The implementation of electromechanical devices for the quantification and treatment of movement impairments (abnormal muscle synergies, spasticity, and paralysis) resulting from brain injury is the main topic in this chapter. The specific requirements for the use of robotic devices to quantify these impairments as well as treat them effectively are discussed. A case is made that electromechanical devices not only allow the clinician to quantitatively control task practice and dosage, but, more importantly, allow for direct targeting of specific impairments, such as the loss of independent joint control (Dewald et al. Top Stroke Rehabil. 8(1):1-12, 2001), that are informed by a body of scientific evidence. Acceptance of these new technologies is dependent on proof of their effectiveness in the reduction of movement impairments and activity limitations, as opposed to compensation, and ultimately on carryover of benefits to activities of daily living and quality of life. Furthermore, the need of a concerted effort to simplify these new technologies, once essential treatment ingredients have been determined, is seen as being a key component for their acceptance in the clinic on a large scale. Finally, it is crucial that we demonstrate that electromechanical technologies augment existing rehabilitative care and serve to reduce treatment time and costs while maintaining, and even improving, functional outcomes. This is a requirement for future technology development especially in a healthcare environment where rehabilitation services have become less accessible.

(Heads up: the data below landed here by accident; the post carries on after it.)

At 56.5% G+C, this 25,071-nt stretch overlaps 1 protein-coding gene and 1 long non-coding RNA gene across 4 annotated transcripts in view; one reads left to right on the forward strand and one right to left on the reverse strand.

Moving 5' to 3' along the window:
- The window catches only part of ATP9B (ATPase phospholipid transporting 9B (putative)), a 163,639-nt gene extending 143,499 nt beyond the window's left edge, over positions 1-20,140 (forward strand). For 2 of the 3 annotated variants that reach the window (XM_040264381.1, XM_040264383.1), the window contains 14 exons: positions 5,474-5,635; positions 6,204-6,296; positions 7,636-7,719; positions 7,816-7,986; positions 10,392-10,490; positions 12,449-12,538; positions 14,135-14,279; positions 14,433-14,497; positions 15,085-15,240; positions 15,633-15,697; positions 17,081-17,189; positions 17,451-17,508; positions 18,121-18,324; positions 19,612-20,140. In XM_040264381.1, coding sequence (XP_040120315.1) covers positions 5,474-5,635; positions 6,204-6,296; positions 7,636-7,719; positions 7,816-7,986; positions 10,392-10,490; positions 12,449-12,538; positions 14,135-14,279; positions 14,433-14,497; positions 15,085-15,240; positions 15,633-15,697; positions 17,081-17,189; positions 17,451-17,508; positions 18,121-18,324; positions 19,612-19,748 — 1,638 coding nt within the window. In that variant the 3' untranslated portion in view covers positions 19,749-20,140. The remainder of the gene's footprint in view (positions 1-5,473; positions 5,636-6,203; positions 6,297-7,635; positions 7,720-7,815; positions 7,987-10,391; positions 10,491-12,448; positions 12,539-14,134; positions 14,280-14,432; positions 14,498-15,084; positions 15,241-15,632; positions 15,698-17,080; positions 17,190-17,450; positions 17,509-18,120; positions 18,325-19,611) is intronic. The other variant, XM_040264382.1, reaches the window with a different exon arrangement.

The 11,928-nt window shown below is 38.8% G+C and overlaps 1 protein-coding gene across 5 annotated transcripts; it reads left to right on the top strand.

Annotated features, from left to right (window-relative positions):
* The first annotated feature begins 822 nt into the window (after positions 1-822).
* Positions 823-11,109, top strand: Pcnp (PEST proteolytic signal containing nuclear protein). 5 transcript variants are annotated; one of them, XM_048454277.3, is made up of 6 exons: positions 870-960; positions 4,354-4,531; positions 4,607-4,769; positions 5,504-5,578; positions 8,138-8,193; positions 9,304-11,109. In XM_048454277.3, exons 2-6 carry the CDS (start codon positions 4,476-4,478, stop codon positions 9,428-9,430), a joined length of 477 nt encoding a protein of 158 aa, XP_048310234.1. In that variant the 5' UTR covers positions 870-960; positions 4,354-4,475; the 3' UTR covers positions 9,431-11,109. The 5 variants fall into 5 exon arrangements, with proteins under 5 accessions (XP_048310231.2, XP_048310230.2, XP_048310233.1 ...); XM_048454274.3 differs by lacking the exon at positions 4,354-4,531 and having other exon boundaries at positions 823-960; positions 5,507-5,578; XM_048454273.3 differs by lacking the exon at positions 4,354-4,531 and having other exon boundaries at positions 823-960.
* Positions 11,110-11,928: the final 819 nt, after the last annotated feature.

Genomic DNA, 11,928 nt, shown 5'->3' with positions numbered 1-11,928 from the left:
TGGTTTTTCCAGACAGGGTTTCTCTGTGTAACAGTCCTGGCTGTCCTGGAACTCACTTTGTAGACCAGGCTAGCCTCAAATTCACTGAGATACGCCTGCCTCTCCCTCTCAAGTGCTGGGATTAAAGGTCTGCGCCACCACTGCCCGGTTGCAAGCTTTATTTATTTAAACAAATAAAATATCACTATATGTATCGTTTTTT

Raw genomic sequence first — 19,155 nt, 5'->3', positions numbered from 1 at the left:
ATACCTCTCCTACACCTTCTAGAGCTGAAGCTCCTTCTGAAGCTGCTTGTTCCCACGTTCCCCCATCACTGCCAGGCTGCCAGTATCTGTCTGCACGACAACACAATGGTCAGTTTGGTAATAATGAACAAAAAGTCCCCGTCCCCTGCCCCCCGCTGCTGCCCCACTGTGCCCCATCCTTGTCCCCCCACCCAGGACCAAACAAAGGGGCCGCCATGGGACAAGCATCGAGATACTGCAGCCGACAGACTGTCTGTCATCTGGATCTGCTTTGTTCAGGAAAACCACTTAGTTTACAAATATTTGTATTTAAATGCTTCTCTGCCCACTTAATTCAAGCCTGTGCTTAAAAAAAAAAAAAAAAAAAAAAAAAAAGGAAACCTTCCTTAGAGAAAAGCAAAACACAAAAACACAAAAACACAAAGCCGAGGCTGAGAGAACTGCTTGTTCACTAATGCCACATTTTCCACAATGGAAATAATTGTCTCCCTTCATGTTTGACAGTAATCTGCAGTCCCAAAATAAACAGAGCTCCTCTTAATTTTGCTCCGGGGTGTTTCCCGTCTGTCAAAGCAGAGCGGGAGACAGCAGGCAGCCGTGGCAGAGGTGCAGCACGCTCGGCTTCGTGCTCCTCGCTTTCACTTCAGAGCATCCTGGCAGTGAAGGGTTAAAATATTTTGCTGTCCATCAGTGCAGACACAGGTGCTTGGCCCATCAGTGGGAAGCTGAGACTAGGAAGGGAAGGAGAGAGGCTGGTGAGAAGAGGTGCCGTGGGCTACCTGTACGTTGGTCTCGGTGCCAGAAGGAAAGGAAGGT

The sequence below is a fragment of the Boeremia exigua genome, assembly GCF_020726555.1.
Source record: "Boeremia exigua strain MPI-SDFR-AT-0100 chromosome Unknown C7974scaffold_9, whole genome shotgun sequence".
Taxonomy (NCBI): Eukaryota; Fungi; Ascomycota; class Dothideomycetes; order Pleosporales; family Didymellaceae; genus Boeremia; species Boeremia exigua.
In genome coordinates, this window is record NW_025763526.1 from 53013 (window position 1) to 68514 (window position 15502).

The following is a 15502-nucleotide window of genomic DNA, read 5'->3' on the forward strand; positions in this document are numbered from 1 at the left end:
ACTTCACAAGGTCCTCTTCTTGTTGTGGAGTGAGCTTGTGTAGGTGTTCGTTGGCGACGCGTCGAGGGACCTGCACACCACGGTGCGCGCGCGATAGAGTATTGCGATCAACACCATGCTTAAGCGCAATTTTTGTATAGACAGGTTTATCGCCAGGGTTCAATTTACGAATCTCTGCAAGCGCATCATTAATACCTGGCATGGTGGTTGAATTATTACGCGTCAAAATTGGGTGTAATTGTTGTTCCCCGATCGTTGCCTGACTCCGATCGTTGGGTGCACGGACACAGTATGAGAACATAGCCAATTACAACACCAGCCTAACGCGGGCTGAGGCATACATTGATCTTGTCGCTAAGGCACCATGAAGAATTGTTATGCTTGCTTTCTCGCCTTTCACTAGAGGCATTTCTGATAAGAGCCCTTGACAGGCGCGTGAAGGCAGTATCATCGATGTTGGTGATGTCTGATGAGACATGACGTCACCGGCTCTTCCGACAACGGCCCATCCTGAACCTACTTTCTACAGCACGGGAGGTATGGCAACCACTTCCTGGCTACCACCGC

- Rehabilitation robotics